May 05, 2006

On the Journey Towards Accepting my Fears

"Sometimes it's really hard to get up in the morning," the rabbi told us.

He was middle-aged, but he had a very young, enthusiastic spirit as he told us about his synagogue in Jerusalem where people with intellectual disabilities not only were welcome but had become key members of the community. We laughed as he told us funny stories about how people with disabilities had helped to break down barriers between groups in his synagogue. He acknowledged that his congregation's openness to people with intellectual disabilities had caused some to leave - yet far more new people had joined, attracted by the spirit of acceptance and inclusion.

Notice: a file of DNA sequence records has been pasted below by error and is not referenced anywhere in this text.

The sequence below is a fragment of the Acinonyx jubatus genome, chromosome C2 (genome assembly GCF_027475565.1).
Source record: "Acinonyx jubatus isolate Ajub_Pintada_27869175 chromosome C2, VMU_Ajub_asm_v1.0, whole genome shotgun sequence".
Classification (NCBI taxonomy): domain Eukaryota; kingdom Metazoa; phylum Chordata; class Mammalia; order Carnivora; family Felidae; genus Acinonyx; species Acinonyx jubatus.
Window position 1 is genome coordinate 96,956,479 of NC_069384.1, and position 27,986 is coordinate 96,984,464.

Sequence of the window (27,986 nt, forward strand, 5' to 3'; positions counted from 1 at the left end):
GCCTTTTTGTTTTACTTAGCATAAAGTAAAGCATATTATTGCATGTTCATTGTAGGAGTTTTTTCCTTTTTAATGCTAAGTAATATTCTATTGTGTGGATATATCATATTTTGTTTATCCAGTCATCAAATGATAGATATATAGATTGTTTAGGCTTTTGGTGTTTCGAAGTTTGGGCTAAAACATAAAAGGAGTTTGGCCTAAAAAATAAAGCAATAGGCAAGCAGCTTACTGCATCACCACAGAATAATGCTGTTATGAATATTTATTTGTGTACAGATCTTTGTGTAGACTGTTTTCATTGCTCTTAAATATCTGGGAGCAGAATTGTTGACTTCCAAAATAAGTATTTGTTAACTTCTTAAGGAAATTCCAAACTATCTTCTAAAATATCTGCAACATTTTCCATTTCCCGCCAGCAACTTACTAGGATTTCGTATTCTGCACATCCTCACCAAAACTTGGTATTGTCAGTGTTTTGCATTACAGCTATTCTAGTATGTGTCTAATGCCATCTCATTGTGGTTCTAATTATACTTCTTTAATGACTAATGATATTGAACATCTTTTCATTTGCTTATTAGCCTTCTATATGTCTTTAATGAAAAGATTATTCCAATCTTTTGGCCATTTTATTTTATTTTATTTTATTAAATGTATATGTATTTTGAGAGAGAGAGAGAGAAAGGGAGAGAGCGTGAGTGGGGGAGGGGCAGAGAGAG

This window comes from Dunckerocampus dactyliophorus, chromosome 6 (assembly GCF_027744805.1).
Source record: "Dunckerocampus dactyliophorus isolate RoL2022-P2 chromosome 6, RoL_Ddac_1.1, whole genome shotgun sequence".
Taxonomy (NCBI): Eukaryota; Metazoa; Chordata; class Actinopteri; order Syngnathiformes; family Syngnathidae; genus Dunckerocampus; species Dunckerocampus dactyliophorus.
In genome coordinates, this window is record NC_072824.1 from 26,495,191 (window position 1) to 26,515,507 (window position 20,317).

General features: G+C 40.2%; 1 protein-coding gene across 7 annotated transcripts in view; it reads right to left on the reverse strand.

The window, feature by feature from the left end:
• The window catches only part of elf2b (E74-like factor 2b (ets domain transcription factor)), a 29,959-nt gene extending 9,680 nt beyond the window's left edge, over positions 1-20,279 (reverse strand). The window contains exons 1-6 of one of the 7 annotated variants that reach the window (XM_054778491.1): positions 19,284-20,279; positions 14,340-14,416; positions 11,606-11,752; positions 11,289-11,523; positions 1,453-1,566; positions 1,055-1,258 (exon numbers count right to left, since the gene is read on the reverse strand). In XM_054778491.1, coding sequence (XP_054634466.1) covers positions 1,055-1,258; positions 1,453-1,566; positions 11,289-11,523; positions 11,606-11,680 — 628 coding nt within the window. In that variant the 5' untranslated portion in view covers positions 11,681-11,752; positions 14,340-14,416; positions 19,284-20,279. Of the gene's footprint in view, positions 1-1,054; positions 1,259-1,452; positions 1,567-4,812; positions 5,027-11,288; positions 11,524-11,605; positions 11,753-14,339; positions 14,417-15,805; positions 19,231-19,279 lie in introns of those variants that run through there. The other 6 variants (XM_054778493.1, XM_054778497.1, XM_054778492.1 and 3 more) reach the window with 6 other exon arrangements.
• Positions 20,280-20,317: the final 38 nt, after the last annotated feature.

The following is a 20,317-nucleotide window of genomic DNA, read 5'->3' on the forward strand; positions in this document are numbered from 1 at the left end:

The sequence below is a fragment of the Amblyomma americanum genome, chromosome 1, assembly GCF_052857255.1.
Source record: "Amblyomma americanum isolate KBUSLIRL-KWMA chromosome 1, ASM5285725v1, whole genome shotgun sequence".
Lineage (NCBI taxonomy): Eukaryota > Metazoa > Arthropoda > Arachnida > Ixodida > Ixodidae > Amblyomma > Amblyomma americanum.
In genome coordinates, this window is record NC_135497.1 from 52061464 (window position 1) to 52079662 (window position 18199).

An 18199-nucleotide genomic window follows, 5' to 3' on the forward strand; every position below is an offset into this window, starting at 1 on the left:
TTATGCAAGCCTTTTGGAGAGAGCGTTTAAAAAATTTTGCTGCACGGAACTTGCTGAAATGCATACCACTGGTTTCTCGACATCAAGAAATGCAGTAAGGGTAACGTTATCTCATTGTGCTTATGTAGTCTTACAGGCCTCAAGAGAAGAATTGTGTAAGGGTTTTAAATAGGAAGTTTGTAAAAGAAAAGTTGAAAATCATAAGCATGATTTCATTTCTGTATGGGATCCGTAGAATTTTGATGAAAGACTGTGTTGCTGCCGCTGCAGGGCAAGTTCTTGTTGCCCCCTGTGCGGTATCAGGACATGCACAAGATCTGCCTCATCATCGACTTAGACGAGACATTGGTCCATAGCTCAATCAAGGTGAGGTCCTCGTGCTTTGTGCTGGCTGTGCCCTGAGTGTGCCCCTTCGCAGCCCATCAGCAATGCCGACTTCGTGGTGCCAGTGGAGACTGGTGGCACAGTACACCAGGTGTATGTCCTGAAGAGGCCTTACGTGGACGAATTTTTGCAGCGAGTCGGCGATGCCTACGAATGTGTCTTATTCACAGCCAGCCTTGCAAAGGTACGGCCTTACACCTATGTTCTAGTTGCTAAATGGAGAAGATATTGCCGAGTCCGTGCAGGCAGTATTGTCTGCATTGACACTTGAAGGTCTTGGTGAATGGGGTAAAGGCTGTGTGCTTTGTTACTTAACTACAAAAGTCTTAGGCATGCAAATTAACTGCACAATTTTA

The rabbi also shared with us some of his own story - about meeting his wife on a kibbutz and, with her, making the decision to stay in Israel and raise their children, now talented young adults off on their own. This remarkable man told us all that, but what I remember, word for word, was that one sentence of admission, "Sometimes it's really hard to get up in the morning." We had asked him what it was like to live in the midst of such conflict and insecurity, and he had told us the truth.

It is sometimes hard for me too. I don't live in war-torn Israel, but some mornings I am also afraid of the day. I am grateful for having met that vulnerable rabbi that day in Jerusalem. He took the risk to share with us the humanity of his fear. His story gave me courage to accept my own.


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